At What Point Managed Retreat with Radley Horton

Following up on the Managed Retreat conference at Columbia U

Peter and Tyler welcome Radley Horton to the show. Radley was the co-chair of the At What Point Managed Retreat? Resilience Building in the Coastal Zone Conference at Columbia University that took place in June and discusses how the conference was received and what some of the take-aways are.

Radley Horton is a Lamont Associate Research Professor at Columbia University’s Lamont-Doherty Earth Observatory. His research focuses on climate extremes, tail risks, climate impacts, and adaptation. Radley was a Convening Lead Author for the Third National Climate Assessment. He currently Co-Chairs Columbia’s Adaptation Initiative, and is Principal Investigator for the Columbia University-WWF ADVANCE partnership, and the NOAA-Regional Integrated Sciences and Assessments-funded Consortium for Climate Risk in the Urban Northeast. He is also the Columbia University lead for the Department of Interior-funded Northeast Climate Science Center, and is a PI on an NSF-funded Climate Change Education Partnership Project. Radley has been a Co-leader in the development of a global research agenda in support of the United Nations Environmental Program’s Programme on Vulnerability, Impacts, and Adaptation (PROVIA) initiative. He serves on numerous national and international task forces and committees, including the Climate Scenarios Task Force in support of the 2018 National Climate Assessment, and frequently appears on national and international television, radio, and in print. Radley teaches in Columbia University’s Sustainable Development department.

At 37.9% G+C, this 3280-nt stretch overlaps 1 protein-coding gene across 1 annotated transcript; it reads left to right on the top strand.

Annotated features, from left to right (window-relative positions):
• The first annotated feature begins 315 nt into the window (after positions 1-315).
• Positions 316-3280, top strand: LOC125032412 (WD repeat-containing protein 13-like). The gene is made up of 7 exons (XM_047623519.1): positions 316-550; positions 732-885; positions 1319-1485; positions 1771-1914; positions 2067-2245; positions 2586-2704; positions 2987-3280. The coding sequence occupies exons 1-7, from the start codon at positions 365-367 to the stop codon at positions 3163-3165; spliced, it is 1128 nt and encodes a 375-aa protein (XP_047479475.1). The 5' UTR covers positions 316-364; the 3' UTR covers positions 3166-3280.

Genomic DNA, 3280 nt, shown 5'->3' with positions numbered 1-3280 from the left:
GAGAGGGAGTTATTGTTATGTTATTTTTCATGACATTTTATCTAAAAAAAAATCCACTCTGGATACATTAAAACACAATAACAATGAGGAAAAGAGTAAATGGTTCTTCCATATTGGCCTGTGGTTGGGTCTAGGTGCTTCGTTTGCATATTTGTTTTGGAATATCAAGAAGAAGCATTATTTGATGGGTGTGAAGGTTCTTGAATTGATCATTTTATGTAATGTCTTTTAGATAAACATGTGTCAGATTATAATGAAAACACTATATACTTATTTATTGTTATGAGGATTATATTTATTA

Peter Ravella & Tyler Buckingham

Peter and Tyler joined forces in 2015 and from the first meeting began discussing a project that would become Coastal News Today and the American Shoreline Podcast Network. At the time, Peter and Tyler were coastal consultants for Pete’s firm, PAR Consulting, LLC. In that role, they worked with coastal communities in Texas, Florida, and North Carolina, engaged in grant writing, coastal project development, shoreline erosion and land use planning, permitting, and financial planning for communities undertaking big beach restoration projects. Between and among their consulting tasks, they kept talking and kept building the idea of CNT & ASPN. In almost every arena they worked, public engagement played a central role. They spent thousands of hours talking with coastal stakeholders, like business owners, hotel operators, condo managers, watermen, property owners, enviros, surfers, and fishermen. They dived deep into the value, meaning, and responsibility for the American shoreline, segment-by-segment. Common threads emerged, themes were revealed, differences uncovered. There was a big conversation going on along the American shoreline! But, no place to have it. That's where CNT and ASPN were born.